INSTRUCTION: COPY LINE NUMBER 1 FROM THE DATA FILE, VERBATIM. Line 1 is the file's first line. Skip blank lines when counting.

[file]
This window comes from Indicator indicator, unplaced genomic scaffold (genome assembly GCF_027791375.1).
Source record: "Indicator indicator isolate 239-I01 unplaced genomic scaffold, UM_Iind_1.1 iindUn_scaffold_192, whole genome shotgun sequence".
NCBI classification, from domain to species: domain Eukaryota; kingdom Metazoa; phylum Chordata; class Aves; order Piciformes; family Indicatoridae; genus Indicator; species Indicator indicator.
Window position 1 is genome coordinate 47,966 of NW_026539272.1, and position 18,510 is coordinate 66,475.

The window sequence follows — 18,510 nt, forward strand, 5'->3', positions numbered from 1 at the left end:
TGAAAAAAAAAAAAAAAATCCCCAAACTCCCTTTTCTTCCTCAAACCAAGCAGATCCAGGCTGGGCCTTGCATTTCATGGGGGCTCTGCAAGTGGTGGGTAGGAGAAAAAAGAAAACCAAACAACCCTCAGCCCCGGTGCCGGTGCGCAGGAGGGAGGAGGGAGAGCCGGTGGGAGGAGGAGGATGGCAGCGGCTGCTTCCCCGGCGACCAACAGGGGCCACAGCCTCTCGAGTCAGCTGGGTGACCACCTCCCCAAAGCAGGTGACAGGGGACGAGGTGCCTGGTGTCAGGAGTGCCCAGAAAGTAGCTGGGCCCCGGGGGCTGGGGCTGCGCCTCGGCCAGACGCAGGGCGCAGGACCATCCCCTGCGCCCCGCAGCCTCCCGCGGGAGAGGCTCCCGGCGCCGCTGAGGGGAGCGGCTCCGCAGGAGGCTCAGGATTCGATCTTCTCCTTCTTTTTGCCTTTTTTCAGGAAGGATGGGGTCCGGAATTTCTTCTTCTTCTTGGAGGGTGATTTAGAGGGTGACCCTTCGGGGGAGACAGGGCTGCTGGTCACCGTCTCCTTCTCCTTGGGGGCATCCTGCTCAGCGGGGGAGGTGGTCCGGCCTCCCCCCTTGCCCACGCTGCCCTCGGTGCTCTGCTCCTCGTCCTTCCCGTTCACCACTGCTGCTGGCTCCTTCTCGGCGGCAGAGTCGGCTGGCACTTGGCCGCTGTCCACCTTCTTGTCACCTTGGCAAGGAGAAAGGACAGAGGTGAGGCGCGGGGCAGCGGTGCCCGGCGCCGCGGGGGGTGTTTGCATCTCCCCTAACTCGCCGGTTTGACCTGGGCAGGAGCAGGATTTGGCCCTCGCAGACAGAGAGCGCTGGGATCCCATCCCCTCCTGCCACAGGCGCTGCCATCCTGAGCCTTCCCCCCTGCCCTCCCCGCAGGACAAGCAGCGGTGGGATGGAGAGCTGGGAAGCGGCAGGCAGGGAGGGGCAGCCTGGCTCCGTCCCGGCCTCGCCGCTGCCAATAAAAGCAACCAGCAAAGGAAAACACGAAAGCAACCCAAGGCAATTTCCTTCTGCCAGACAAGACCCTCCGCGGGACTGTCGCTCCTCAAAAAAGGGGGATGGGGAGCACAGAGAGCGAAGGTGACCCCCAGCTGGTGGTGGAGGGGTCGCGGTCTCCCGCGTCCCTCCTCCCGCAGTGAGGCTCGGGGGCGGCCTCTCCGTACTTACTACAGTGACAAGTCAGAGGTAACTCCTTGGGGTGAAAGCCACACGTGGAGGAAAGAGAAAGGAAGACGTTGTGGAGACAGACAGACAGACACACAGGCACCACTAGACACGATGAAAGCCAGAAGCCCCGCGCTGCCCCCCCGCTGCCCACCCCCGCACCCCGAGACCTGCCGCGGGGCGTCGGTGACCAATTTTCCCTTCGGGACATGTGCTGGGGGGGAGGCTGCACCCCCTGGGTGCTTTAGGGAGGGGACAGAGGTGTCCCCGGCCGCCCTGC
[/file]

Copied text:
This window comes from Indicator indicator, unplaced genomic scaffold (genome assembly GCF_027791375.1).